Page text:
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Rajesh Rai | Phuentsholing

Only two industries at Dhamdum Industrial Park (DIP) in Samtse have started production. One is Druk Textile, a fabric-manufacturing establishment.

Located at the farthest corner of the 349-acre park, the one-storey factory is standoffish. But inside it, there are machines and men at work, and the sound is deafening.

It is the country’s first fully fledged fabric manufacturing plant.

The industry aims to supply fabrics for schools, government and private office uniforms across the country.




A 32-year-old Bachelor of Business Administration (BBA) graduate and a former tour guide, Tshering Dhendup, originally from Chamkhar, Bumthang saw the opportunity while with tourists before the Covid-19 pandemic struck.

“While I was telling them all the good things about Bhutan, one of them saw a group of students and asked if their uniform material was manufactured in Bhutan,” he said. He was embarrassed to say it was imported. “That is when the idea to start a textile industry struck me.”

Tshering Dhendup had deliberately taken a BBA course to get into business but until his foreign guest’s remarks, he didn’t have the textile business in mind.

Today, although Druk Textile has supplied just 200-metres of fabrics to two clients, the prospect is unlimited.




“We are in touch with the tailors’ association in Thimphu and they are willing to purchase from us,” Tshering Dhendup said. “They want to stitch student uniforms for all the schools in the country.”

The tailors’ association has proposed this idea to the labour ministry and it is currently under discussion.

Druk Textile is also receiving enquiries from retailers who deal in school uniforms across the country. But they will only be able to buy in the next academic session.

Other than fabrics, Druk Textile will also start tailoring to cater readymade school uniforms in Samtse. Some tailors have already been recruited. It has a total of 13 employees at present and plans to recruit 11 more tailors.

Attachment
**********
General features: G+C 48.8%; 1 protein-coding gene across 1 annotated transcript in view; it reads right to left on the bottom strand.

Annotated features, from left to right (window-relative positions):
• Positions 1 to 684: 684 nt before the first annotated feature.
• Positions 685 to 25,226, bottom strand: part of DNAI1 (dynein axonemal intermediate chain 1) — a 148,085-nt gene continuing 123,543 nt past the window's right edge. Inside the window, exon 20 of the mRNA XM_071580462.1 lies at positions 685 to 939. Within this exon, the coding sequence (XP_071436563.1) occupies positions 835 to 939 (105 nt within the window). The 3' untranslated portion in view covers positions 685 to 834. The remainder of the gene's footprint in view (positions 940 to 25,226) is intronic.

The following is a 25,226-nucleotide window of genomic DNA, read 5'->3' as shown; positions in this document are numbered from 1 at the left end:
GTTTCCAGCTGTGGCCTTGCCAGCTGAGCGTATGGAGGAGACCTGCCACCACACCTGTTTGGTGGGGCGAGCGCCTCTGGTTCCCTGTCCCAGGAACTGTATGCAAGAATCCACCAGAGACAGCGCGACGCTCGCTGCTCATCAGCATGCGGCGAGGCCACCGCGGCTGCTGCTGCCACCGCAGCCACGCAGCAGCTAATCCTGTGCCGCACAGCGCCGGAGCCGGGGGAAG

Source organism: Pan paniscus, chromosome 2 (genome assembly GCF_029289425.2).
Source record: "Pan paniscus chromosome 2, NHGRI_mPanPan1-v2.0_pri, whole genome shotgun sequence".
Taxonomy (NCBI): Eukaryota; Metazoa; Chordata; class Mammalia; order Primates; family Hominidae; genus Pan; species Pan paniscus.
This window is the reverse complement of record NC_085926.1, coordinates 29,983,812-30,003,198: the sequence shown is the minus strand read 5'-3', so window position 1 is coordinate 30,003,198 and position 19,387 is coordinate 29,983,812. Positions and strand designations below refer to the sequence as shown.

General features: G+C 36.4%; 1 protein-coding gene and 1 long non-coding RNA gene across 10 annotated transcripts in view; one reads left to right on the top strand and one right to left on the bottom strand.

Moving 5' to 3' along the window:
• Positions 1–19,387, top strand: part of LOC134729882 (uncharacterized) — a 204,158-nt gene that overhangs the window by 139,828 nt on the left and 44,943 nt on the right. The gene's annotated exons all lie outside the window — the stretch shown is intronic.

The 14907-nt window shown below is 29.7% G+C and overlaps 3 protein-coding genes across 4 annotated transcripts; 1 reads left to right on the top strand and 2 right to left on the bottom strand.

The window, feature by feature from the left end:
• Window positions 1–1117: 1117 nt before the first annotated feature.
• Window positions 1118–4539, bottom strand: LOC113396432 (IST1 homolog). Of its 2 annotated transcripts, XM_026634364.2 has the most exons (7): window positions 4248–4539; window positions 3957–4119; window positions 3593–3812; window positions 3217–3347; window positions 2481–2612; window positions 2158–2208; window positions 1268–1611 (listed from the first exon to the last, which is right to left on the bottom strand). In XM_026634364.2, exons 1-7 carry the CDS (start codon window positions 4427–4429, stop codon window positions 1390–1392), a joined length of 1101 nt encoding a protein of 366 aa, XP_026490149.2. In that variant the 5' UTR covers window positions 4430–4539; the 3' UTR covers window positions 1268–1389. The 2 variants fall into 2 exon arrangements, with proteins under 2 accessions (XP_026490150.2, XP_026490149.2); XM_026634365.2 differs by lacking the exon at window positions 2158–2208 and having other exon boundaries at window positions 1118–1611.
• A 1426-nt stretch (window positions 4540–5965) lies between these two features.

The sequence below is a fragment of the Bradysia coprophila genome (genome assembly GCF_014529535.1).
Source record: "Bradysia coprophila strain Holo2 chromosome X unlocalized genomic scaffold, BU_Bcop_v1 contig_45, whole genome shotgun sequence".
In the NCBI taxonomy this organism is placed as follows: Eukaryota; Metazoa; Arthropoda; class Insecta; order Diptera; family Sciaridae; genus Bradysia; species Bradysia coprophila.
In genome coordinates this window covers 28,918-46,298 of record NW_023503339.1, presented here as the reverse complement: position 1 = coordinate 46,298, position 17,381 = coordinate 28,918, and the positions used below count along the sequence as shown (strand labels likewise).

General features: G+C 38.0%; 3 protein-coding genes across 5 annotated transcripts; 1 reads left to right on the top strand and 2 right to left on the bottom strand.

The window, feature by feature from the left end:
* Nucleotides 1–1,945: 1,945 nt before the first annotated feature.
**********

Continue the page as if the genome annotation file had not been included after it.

Although the tailoring section is in the same building, Tshering Dhendup said a different unit would be constructed for tailoring on one-acre land at DIP.




A total of Nu 15 million (M) has been invested so far in construction, purchase of machinery and raw materials. Nu 4.7M was a loan from the National Cottage and Small Industry Development Bank Limited.

Although everything looks perfect today, Tshering Dhendup said he faced many challenges before he started production.

“Funding was the biggest challenge I went through,” he said. “It was more difficult due to the pandemic.”





Due to Covid-19-related restrictions, Tshering Dhendup said that transportation expenses shot through the roof. Labour was another problem. Machinery was brought on time but they were left idle as the import of skilled workers who could assemble was restricted.

The main raw material, yarn, is imported from India.

“I got in touch with a cotton growing cooperative in eastern Bhutan but it was expensive. So I dropped it,” Tshering Dhendup said. “Given the one-time instalment expenses and cheaper electricity, the production cost is still cheap. Manufacturing is a lucrative business and we can compete in the international market.”




Tshering Dhendup said he has learned many things in the last two years.

“Young and aspiring entrepreneurs must understand that one has to take risks to do a business,” he said. “We are a developing country and there are many opportunities. But most youths are only looking for a stable income. I have laid the foundation for the textile industry in Bhutan.”

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